Paper Cut Scenes by David A. Reeves

Juxtapoz // Monday, October 01, 2012
The key here is obviously building a great set and to shoot a great photograph, but we love how David A Reeves has taken every detail into account in his paper cut scenes of drama and violence. Look at the paper details on the gun shot, and of course, the blood coming from the other man's noggin. 

Eric van Straaten's 3D Printed Sculptures

Erotica // Friday, September 28, 2012
'There is no technique that is capable of achieving such a great degree of hyper(sur)realism as 3D-modeling. At the same time, 3D printing is the only technique with which virtual models can be made actually physically touchable. Physical expressiveness in form and content is the biggest strength of the work of Eric van Straaten: while the sculptures remain to have a certain digital feel to them, the pieces contain a weirdly eroticized corporeality...'

The Works of Henrique Oliveria

Juxtapoz // Wednesday, September 26, 2012
For the last decade, Brazilian based artist, Henrique Oliveria, has been creating amazing installations that use weathered strips of tampumes to evoke the stroke of a paintbrush or the folds of human flesh. This trademark style came to be after seeing the way pieces of wood were weathering at a construction site near his studio.

The Sculptures of Gehard Demetz

Juxtapoz // Friday, September 21, 2012
In just a few years, Gehard Demetz has risen to international prominence by applying incredible craftsmanship as a traditional woodcarver to subjects that are new and appealing to contemporary viewers. His sculptures of children are at the same time attractive and disquieting, rendered with a perfection that is by no means rhetorical or classical.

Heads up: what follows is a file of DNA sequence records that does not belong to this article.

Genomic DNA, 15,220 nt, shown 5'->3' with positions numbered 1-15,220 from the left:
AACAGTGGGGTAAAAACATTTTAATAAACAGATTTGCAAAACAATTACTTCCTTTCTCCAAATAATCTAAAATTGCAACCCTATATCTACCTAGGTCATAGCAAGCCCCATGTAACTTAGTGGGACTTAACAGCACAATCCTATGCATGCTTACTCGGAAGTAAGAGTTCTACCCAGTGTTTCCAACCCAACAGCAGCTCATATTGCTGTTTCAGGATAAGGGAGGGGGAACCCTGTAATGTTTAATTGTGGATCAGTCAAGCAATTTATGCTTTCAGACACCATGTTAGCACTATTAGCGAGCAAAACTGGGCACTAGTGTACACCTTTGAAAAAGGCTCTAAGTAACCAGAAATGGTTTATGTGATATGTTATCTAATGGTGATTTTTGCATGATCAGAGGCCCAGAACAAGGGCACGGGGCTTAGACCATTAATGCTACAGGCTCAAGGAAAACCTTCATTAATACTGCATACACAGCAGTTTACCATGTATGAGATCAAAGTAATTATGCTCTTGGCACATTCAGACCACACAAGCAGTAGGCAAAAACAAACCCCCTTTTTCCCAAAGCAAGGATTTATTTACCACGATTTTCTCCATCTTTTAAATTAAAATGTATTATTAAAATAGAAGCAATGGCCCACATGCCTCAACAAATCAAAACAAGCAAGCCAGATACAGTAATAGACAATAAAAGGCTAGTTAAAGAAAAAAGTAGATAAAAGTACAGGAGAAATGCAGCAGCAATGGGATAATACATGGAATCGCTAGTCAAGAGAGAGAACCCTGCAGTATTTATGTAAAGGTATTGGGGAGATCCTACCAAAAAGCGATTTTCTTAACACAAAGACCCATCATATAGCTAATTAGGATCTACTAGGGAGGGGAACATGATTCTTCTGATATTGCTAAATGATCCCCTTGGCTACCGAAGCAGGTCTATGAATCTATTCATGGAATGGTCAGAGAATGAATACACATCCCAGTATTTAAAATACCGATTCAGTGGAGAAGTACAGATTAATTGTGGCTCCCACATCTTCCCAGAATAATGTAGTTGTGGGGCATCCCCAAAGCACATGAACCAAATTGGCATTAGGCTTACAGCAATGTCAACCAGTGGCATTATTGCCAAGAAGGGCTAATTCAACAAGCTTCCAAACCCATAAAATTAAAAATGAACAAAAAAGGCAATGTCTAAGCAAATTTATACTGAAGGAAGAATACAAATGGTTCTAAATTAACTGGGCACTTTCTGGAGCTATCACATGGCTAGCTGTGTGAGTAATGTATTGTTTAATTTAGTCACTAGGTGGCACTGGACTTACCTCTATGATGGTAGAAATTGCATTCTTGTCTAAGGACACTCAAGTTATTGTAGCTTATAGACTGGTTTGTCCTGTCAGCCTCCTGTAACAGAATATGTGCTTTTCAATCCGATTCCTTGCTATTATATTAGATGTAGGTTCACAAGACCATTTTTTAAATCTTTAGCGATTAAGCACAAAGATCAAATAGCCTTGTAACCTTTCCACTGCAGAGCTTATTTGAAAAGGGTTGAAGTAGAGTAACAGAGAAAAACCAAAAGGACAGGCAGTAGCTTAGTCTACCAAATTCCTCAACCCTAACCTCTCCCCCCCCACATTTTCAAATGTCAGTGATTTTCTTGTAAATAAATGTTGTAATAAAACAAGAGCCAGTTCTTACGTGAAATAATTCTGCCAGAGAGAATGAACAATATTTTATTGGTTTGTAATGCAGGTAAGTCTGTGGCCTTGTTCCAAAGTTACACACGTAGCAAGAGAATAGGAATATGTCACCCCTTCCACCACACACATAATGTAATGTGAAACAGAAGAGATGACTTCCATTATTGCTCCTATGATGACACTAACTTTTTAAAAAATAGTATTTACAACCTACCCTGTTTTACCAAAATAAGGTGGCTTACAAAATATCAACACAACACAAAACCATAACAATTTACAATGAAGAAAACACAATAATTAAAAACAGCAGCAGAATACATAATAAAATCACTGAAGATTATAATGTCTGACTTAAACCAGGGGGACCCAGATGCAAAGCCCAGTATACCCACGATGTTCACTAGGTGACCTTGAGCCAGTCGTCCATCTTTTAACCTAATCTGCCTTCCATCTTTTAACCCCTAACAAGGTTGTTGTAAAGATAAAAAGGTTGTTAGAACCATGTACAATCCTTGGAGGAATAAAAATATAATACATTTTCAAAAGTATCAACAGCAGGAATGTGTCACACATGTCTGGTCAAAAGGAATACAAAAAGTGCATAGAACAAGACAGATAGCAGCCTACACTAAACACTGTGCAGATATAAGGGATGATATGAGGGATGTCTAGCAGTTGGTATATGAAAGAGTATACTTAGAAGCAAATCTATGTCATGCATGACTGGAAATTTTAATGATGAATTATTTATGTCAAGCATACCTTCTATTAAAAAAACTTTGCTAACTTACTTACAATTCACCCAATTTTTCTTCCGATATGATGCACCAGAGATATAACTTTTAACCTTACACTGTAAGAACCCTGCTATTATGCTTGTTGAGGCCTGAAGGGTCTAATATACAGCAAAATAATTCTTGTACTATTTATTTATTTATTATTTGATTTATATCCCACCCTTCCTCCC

The Dissecting Works of Michael Mapes

Juxtapoz // Tuesday, September 18, 2012
New York artist Michael Mapes is a collector. Well, maybe not your typical one. His art is inspired by scientific specimen collections. His photographs themselves question the logic behind the organization of each piece. By dissecting and then compartmentalizing individual fragments within plastic bags, glass vials, magnifiers, and on insect pins, he has created a "biographical DNA"...

The Information Leak by Richard Evans

Juxtapoz // Sunday, September 16, 2012
"My aim was to visually represent the way information is accessed in today's society -through the internet and television- an endless torrent of media is accessible as easy as turning on a tap..."

Book Sculptures by Susan Hoerth

Juxtapoz // Friday, September 14, 2012
We need to think of a better name than book sculptures, but Susan Hoerth transforms childhood fairy tales and book, excerpts characters and illustrations, and makes them appear to be "jumping off the pages." Maybe this is how we get kids to read and appreciate the wonderous world of print.

Working With Feathers: The Art of Kate MccGwire

Juxtapoz // Sunday, September 09, 2012
Kate MccGwire's practice probes the beauty inherent in duality, exploring the play of opposites - at an aesthetic, intellectual and visceral level - that characterises the way we conceive the world. She does this by appealing to our essential duality as human being, to our senses and our reason, and by drawing on materials capable of embodying a dichotomous way of seeing, feeling, and thinking.

Magazine Sculptures by David Mach

Juxtapoz // Saturday, September 01, 2012
We know Scottish-based artist David Mach for his coat hanger work and matchstick sculptures (we posted them on the site before), but now we know what he does with his old magazines: he makes gallery sized sculptures with them. We just hope there is a Juxtapoz or 10 in there somewhere. 

Oil Can Dragon (2011) by Qiu Zhijie

Juxtapoz // Wednesday, August 29, 2012
This works on many levels. Chinese artist, Qiu Zhijie, created the Oil Can Dragon, a public sculpture that featured, you guessed it, oil cans reorganized and re-imagined into a dragon. In 2011, the oil can dragon was was placed at the doors of the CAFA Biennale art exhibition in Beijing, and as we just read, in traditional Chinese culture, use of oil drums suggests a tension between the natural and modern worlds.

Vault

Full magazine features from Juxtapoz

visit the VAULT >